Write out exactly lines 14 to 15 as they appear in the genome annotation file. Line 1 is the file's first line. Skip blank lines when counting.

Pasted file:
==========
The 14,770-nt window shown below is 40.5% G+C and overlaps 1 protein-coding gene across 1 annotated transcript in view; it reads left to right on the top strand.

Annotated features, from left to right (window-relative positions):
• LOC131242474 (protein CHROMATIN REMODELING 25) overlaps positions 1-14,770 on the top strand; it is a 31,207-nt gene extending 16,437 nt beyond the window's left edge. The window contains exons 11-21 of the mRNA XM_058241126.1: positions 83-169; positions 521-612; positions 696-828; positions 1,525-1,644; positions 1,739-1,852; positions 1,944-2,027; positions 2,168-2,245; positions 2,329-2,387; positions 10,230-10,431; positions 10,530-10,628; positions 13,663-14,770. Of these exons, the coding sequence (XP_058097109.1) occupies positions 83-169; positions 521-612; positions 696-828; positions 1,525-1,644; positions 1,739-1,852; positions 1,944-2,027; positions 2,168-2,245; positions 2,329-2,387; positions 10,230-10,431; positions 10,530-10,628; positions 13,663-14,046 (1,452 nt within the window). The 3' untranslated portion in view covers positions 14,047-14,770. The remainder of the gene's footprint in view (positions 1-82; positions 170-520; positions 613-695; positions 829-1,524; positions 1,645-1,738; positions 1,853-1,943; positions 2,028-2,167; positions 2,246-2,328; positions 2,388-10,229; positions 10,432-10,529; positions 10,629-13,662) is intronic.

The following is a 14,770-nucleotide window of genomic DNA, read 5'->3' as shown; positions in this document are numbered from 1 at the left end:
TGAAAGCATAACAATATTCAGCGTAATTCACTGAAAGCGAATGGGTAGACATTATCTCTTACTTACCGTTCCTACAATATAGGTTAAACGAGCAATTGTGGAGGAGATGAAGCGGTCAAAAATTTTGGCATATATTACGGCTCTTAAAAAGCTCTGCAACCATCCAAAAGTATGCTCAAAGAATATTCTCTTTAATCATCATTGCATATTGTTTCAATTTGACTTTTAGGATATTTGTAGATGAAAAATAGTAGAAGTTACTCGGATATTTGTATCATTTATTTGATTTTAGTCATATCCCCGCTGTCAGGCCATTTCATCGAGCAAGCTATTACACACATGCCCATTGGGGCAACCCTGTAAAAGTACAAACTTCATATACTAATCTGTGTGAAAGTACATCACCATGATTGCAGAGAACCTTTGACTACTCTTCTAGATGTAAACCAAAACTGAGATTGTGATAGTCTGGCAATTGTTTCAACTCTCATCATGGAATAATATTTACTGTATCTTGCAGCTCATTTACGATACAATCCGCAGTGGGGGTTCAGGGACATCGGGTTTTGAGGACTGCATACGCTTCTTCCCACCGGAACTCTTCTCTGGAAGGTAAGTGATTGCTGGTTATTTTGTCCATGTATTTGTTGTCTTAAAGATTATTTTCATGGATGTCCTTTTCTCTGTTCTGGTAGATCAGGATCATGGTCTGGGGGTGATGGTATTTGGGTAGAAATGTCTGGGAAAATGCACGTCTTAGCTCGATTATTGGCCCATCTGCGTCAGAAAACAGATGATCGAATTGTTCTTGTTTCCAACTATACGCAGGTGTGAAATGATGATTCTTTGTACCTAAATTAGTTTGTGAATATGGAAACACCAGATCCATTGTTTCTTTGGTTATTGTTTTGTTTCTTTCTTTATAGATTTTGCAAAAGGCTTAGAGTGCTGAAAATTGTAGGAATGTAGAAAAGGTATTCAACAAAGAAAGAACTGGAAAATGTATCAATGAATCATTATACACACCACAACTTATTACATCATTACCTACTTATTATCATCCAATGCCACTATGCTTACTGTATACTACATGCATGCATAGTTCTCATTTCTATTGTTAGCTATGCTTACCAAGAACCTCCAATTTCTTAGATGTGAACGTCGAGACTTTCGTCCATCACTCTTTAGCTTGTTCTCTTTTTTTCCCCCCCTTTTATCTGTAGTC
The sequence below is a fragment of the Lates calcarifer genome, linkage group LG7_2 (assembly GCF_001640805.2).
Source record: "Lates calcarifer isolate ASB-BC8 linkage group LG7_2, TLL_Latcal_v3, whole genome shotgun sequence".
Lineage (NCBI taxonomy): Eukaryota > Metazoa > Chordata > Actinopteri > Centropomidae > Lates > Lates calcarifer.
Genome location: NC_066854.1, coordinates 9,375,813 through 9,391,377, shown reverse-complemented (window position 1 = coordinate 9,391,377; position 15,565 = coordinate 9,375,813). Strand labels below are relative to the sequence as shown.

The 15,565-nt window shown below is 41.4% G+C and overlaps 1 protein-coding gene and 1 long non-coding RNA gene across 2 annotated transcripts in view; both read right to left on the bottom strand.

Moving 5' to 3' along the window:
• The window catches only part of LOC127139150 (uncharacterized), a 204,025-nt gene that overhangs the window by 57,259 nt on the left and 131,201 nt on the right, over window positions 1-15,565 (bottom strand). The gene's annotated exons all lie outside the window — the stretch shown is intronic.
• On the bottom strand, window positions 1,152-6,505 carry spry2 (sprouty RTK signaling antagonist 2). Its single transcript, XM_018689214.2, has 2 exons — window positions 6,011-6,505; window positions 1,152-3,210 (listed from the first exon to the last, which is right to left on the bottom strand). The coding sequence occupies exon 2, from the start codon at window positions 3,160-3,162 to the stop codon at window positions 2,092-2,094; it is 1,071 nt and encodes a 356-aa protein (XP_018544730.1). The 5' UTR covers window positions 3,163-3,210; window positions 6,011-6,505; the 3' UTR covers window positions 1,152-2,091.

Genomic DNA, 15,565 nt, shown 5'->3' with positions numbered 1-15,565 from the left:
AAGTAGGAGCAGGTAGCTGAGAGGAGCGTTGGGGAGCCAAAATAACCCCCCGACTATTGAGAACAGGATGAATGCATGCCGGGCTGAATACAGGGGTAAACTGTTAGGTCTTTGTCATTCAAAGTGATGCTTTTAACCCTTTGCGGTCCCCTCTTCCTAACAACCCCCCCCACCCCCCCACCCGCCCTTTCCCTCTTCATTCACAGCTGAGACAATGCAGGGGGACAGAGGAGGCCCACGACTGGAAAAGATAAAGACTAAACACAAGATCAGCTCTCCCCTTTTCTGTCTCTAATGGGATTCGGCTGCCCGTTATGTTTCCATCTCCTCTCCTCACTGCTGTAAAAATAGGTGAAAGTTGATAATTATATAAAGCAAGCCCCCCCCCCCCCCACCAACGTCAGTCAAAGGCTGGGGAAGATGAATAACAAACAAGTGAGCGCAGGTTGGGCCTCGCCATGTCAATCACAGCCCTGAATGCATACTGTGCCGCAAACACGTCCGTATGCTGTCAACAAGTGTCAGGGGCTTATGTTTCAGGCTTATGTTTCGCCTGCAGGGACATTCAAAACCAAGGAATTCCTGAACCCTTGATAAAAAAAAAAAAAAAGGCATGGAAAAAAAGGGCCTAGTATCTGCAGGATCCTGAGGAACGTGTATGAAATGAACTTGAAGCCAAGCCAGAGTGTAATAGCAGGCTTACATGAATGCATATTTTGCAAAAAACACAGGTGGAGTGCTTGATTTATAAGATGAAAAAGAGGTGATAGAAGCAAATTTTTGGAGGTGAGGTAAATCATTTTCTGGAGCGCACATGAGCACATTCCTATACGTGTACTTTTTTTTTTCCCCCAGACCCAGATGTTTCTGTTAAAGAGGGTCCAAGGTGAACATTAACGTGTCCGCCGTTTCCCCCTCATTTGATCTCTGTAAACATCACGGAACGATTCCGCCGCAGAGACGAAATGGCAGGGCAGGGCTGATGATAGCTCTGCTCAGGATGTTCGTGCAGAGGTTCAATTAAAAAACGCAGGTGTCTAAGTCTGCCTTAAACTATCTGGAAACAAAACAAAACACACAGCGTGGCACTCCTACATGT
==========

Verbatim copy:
Genomic DNA, 15,565 nt, shown 5'->3' with positions numbered 1-15,565 from the left:
AAGTAGGAGCAGGTAGCTGAGAGGAGCGTTGGGGAGCCAAAATAACCCCCCGACTATTGAGAACAGGATGAATGCATGCCGGGCTGAATACAGGGGTAAACTGTTAGGTCTTTGTCATTCAAAGTGATGCTTTTAACCCTTTGCGGTCCCCTCTTCCTAACAACCCCCCCCACCCCCCCACCCGCCCTTTCCCTCTTCATTCACAGCTGAGACAATGCAGGGGGACAGAGGAGGCCCACGACTGGAAAAGATAAAGACTAAACACAAGATCAGCTCTCCCCTTTTCTGTCTCTAATGGGATTCGGCTGCCCGTTATGTTTCCATCTCCTCTCCTCACTGCTGTAAAAATAGGTGAAAGTTGATAATTATATAAAGCAAGCCCCCCCCCCCCCCACCAACGTCAGTCAAAGGCTGGGGAAGATGAATAACAAACAAGTGAGCGCAGGTTGGGCCTCGCCATGTCAATCACAGCCCTGAATGCATACTGTGCCGCAAACACGTCCGTATGCTGTCAACAAGTGTCAGGGGCTTATGTTTCAGGCTTATGTTTCGCCTGCAGGGACATTCAAAACCAAGGAATTCCTGAACCCTTGATAAAAAAAAAAAAAAAGGCATGGAAAAAAAGGGCCTAGTATCTGCAGGATCCTGAGGAACGTGTATGAAATGAACTTGAAGCCAAGCCAGAGTGTAATAGCAGGCTTACATGAATGCATATTTTGCAAAAAACACAGGTGGAGTGCTTGATTTATAAGATGAAAAAGAGGTGATAGAAGCAAATTTTTGGAGGTGAGGTAAATCATTTTCTGGAGCGCACATGAGCACATTCCTATACGTGTACTTTTTTTTTTCCCCCAGACCCAGATGTTTCTGTTAAAGAGGGTCCAAGGTGAACATTAACGTGTCCGCCGTTTCCCCCTCATTTGATCTCTGTAAACATCACGGAACGATTCCGCCGCAGAGACGAAATGGCAGGGCAGGGCTGATGATAGCTCTGCTCAGGATGTTCGTGCAGAGGTTCAATTAAAAAACGCAGGTGTCTAAGTCTGCCTTAAACTATCTGGAAACAAAACAAAACACACAGCGTGGCACTCCTACATGT